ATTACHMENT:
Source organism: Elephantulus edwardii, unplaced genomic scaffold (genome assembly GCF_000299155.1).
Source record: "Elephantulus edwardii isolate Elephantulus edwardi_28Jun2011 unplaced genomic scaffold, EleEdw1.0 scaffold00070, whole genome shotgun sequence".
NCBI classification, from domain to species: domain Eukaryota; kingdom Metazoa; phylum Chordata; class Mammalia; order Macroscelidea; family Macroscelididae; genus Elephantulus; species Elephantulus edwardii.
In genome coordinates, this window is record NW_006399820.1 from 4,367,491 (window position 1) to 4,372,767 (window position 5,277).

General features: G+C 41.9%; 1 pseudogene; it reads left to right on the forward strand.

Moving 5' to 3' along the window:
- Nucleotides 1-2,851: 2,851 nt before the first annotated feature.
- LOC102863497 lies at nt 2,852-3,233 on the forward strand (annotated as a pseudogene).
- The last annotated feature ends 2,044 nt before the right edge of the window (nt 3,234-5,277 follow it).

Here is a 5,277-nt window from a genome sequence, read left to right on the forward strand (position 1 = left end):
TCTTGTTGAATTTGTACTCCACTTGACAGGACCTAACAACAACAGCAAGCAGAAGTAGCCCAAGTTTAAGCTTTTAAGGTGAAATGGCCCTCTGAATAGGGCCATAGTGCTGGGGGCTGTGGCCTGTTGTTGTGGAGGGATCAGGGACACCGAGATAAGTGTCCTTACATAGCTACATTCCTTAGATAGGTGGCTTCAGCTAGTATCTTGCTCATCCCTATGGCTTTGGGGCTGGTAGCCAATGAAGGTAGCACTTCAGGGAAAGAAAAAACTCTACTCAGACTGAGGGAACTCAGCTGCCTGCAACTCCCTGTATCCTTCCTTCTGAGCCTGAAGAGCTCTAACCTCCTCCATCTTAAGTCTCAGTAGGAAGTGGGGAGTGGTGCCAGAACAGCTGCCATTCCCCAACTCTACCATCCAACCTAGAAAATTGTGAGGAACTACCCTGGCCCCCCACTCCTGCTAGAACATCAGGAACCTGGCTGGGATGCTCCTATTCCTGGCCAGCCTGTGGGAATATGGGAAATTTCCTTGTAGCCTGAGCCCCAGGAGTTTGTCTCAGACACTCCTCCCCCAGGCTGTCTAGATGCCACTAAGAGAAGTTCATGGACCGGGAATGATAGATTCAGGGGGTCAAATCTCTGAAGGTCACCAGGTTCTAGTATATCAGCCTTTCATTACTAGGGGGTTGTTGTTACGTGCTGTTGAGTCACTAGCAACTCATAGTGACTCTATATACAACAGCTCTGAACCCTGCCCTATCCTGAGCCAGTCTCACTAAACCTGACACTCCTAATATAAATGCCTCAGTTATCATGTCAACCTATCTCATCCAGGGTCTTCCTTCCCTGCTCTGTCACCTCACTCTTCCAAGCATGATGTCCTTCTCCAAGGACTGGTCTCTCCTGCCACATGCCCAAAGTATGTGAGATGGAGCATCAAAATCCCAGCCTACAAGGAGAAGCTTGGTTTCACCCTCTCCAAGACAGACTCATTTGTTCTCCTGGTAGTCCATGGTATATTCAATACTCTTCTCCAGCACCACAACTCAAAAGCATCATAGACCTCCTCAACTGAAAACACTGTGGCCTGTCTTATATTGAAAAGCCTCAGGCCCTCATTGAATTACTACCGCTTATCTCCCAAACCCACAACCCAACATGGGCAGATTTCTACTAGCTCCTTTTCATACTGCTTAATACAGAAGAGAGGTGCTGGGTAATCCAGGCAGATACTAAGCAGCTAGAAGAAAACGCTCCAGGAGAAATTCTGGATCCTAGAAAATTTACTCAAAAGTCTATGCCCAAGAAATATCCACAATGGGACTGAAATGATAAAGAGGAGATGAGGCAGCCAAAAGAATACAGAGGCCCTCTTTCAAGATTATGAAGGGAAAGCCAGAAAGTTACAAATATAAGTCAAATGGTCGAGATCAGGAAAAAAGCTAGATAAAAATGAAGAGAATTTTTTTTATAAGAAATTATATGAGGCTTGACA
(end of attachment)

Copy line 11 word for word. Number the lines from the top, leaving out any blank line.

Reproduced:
TCTTGTTGAATTTGTACTCCACTTGACAGGACCTAACAACAACAGCAAGCAGAAGTAGCCCAAGTTTAAGCTTTTAAGGTGAAATGGCCCTCTGAATAGGGCCATAGTGCTGGGGGCTGTGGCCTGTTGTTGTGGAGGGATCAGGGACACCGAGATAAGTGTCCTTACATAGCTACATTCCTTAGATAGGTGGCTTCAGCTAGTATCTTGCTCATCCCTATGGCTTTGGGGCTGGTAGCCAATGAAGGTAGCACTTCAGGGAAAGAAAAAACTCTACTCAGACTGAGGGAACTCAGCTGCCTGCAACTCCCTGTATCCTTCCTTCTGAGCCTGAAGAGCTCTAACCTCCTCCATCTTAAGTCTCAGTAGGAAGTGGGGAGTGGTGCCAGAACAGCTGCCATTCCCCAACTCTACCATCCAACCTAGAAAATTGTGAGGAACTACCCTGGCCCCCCACTCCTGCTAGAACATCAGGAACCTGGCTGGGATGCTCCTATTCCTGGCCAGCCTGTGGGAATATGGGAAATTTCCTTGTAGCCTGAGCCCCAGGAGTTTGTCTCAGACACTCCTCCCCCAGGCTGTCTAGATGCCACTAAGAGAAGTTCATGGACCGGGAATGATAGATTCAGGGGGTCAAATCTCTGAAGGTCACCAGGTTCTAGTATATCAGCCTTTCATTACTAGGGGGTTGTTGTTACGTGCTGTTGAGTCACTAGCAACTCATAGTGACTCTATATACAACAGCTCTGAACCCTGCCCTATCCTGAGCCAGTCTCACTAAACCTGACACTCCTAATATAAATGCCTCAGTTATCATGTCAACCTATCTCATCCAGGGTCTTCCTTCCCTGCTCTGTCACCTCACTCTTCCAAGCATGATGTCCTTCTCCAAGGACTGGTCTCTCCTGCCACATGCCCAAAGTATGTGAGATGGAGCATCAAAATCCCAGCCTACAAGGAGAAGCTTGGTTTCACCCTCTCCAAGACAGACTCATTTGTTCTCCTGGTAGTCCATGGTATATTCAATACTCTTCTCCAGCACCACAACTCAAAAGCATCATAGACCTCCTCAACTGAAAACACTGTGGCCTGTCTTATATTGAAAAGCCTCAGGCCCTCATTGAATTACTACCGCTTATCTCCCAAACCCACAACCCAACATGGGCAGATTTCTACTAGCTCCTTTTCATACTGCTTAATACAGAAGAGAGGTGCTGGGTAATCCAGGCAGATACTAAGCAGCTAGAAGAAAACGCTCCAGGAGAAATTCTGGATCCTAGAAAATTTACTCAAAAGTCTATGCCCAAGAAATATCCACAATGGGACTGAAATGATAAAGAGGAGATGAGGCAGCCAAAAGAATACAGAGGCCCTCTTTCAAGATTATGAAGGGAAAGCCAGAAAGTTACAAATATAAGTCAAATGGTCGAGATCAGGAAAAAAGCTAGATAAAAATGAAGAGAATTTTTTTTATAAGAAATTATATGAGGCTTGACA